Michael Nwoke, Associate Creative Director/Senior Copywriter, Saatchi X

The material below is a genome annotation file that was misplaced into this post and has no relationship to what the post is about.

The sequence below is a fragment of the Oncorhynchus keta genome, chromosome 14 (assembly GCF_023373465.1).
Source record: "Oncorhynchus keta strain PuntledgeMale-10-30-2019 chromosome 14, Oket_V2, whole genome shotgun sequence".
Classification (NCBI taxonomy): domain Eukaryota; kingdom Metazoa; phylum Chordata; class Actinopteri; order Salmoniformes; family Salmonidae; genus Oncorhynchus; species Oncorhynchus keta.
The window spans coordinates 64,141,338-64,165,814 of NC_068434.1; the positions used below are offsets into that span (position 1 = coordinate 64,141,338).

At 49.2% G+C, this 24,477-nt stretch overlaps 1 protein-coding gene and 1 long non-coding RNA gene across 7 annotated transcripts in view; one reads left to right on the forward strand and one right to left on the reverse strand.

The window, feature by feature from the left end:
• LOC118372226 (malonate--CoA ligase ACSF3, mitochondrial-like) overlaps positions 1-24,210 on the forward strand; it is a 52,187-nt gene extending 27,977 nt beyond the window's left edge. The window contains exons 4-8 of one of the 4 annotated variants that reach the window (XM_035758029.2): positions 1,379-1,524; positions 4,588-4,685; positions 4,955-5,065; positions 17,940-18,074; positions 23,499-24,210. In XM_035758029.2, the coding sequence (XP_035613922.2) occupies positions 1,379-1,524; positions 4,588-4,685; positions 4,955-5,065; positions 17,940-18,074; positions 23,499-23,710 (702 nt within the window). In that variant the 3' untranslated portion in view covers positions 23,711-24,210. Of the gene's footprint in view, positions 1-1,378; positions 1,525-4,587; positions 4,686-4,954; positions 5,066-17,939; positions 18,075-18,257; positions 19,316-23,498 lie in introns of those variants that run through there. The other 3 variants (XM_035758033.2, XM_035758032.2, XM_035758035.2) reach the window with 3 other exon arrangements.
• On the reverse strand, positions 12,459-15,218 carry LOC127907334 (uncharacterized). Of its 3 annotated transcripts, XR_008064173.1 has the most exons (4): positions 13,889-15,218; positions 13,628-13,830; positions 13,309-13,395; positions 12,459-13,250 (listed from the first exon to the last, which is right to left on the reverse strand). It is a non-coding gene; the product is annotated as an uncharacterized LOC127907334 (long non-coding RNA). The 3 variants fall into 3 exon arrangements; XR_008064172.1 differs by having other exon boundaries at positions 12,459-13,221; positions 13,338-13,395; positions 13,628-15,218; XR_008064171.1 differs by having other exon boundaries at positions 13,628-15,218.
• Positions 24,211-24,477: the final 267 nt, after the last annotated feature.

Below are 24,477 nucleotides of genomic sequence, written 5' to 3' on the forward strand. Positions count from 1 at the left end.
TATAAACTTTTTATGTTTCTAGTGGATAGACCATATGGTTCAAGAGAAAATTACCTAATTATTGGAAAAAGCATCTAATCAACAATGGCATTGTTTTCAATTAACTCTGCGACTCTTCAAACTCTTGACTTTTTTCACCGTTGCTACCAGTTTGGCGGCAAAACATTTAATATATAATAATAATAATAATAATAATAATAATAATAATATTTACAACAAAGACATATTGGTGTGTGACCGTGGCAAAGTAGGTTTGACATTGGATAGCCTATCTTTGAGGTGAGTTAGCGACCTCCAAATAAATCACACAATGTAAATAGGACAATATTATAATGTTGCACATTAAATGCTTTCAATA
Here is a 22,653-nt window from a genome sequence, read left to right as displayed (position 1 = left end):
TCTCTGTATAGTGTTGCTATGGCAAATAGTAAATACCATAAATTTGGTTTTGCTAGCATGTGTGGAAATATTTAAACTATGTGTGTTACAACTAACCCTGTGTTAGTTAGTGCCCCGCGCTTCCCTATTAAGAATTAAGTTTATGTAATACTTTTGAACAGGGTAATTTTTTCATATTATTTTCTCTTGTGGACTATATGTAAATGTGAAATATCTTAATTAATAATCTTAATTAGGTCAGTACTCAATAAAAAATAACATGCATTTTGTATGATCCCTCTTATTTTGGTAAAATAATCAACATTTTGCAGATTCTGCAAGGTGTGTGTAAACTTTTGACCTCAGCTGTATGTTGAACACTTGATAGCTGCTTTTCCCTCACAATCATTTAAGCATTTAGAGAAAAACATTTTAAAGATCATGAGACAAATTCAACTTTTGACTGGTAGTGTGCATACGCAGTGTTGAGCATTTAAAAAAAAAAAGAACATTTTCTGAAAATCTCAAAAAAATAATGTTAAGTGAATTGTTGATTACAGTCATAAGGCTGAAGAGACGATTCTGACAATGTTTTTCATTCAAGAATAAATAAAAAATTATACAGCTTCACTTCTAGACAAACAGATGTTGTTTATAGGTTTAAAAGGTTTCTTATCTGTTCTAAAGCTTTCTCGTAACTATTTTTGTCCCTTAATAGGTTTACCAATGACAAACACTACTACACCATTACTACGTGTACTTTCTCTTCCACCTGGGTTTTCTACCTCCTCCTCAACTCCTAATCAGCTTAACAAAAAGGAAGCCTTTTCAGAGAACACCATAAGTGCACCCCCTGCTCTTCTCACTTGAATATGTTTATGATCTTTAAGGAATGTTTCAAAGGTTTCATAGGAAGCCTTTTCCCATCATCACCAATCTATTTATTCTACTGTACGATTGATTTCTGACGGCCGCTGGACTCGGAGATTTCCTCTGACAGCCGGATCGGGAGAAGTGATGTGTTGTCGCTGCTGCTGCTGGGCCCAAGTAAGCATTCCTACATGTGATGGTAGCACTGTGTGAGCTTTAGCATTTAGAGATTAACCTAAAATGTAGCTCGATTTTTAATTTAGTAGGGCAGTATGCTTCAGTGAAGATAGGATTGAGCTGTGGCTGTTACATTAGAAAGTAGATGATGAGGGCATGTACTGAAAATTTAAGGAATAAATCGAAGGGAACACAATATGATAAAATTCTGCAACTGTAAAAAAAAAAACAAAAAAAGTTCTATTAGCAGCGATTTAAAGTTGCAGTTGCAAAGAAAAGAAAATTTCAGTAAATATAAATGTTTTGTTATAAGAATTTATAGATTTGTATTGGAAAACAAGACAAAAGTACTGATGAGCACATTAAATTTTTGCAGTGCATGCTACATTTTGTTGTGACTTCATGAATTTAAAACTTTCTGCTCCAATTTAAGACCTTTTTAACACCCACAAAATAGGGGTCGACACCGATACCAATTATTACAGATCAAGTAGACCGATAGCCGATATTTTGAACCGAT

With Best Portfolio honors from the Portfolio Center in 1996, Michael’s creative journey led to an Associate Copywriter position at Leo Burnett USA-Chicago, where he primarily worked on the agency’s Coca-Cola, Reebok and McDonald’s accounts. Career highlights include cross-country travel to spring training camps to meet and record players such as Tony Gwynn and Nomar Garciaparra for Major League Baseball’s 80-spot ‘Fan Mail’ campaign; and the national launch of NBA All-Star Tracy McGrady’s signature shoe while at Burrell Communications, also in Chicago. Michael’s most recent, meaningful and audacious venture is embracing the call to use his 10-plus years of advertising experience to love, lead, serve and save 'underrated' young boys/men through a non-profit network called THE CREATIVE RE: SOURCE STUDIO, an i.d.e.a.s.-driven mentoring outlet where ‘endangered’ youth in underserved communities can plug into for positive and creative-minded resources to help them overcome negative and destructive-minded behavior.